Faith has always been crucial to political activity and also in the lifelong voting behaviour of countless millions, in relatively stable democracies, over the past 150 years.
Faith in politics is the range of instincts that take us beyond rational thought and carry us over the natural threshold of our fears and base conservatism. Faith makes change possible. Faith can either inspire or prevent revolution. Faith builds and changes countries and the many lives lived within their borders.
Despite what many political activists, particularly on the secular Left, tell us, in the end there is very little fundamental difference between political and religious faith. This has always interested and often amused me, listening over many years to political savants ridicule the self-righteousness of our dwindling band of spiritual guardians.
Both these expressions of faith lie at the heart of our apparently perennial search for 'truth’, for something better in our society be it spiritual or material. Some of us seek a return to the way we have been told things are supposed to be, the core values first written down in the mists of time in a place far, far away. Some of us imagine a new set of values, strangely familiar to the ancient ones, to be established in the near future by means that remain mysterious but certain.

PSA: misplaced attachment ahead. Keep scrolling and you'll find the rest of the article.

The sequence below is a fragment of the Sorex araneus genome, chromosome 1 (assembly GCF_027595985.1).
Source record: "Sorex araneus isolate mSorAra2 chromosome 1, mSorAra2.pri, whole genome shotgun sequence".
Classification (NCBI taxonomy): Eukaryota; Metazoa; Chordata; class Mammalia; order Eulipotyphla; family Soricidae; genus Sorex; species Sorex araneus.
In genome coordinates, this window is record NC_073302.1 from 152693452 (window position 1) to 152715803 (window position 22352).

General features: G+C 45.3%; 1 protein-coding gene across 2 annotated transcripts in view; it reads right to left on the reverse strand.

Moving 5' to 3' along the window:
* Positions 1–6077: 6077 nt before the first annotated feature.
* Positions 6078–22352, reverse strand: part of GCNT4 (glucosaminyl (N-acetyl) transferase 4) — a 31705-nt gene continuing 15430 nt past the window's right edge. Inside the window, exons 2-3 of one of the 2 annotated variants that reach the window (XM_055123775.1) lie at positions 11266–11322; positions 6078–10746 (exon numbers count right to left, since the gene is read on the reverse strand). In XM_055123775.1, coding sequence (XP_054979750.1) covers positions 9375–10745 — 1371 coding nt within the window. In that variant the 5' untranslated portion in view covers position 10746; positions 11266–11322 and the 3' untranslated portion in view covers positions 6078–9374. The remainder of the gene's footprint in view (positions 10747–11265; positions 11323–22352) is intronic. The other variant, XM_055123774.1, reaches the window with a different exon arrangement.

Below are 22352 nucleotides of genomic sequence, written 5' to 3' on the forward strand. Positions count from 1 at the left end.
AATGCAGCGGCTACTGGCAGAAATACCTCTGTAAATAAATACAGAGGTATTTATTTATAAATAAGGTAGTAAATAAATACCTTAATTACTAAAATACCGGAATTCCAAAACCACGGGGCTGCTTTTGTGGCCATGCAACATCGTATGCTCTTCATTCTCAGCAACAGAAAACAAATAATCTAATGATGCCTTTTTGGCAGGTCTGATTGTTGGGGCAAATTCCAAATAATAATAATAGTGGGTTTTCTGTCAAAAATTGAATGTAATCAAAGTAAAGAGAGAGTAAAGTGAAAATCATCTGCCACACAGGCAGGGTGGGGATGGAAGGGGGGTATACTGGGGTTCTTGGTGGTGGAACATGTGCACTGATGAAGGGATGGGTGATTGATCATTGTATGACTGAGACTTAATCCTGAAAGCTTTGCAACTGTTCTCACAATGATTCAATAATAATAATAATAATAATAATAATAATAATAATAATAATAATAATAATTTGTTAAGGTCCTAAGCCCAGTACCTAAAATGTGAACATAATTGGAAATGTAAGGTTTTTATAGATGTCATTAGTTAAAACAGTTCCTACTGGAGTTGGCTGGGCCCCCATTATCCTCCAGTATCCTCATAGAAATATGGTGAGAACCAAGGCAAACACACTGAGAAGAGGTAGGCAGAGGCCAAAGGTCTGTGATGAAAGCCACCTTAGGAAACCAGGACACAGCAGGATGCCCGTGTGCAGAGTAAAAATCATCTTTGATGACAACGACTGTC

Perhaps the oddest thing is that these two faiths, spiritual and material, steadfastly refuse to recognise each other as such. The stubbornness of the human condition easily triumphs over any and all ideologies in the end and it’s a pity that we don’t invest enough faith in it instead.
Stuck in the middle of this faith sandwich, billions of people struggle to get by in an increasingly uncertain world that tends to make faith seem more than a little misplaced. Nonetheless political faith remains vibrant and we continue to see considerable evidence of its strength.
Nobody would sit in a freezing rented office in some God-forsaken high street at midnight, sticking leaflets and candidates’ electoral addresses into envelopes then licking them shut, without faith. Nobody would traipse around strange housing estates on the edge of town, in a darkened drizzle, to engage random strangers in contentious political discussion, without faith.
As in the high middle ages when most of Christ’s teaching, as witnessed by the Gospels, was turned on its head by those leaders of orthodox Christianity purporting to defend it, nobody rises to their feet in front of television cameras to clap the leader of their party while she or he talks utter and dangerous nonsense at conference, without faith.
Of course faith begets loyalty and we know that loyalty is the necessary glue that allows political parties to think and act with the necessary degree of unity at important times, particularly elections. However loyalty can be questioned, it can change or collapse under stress or in light of certain events.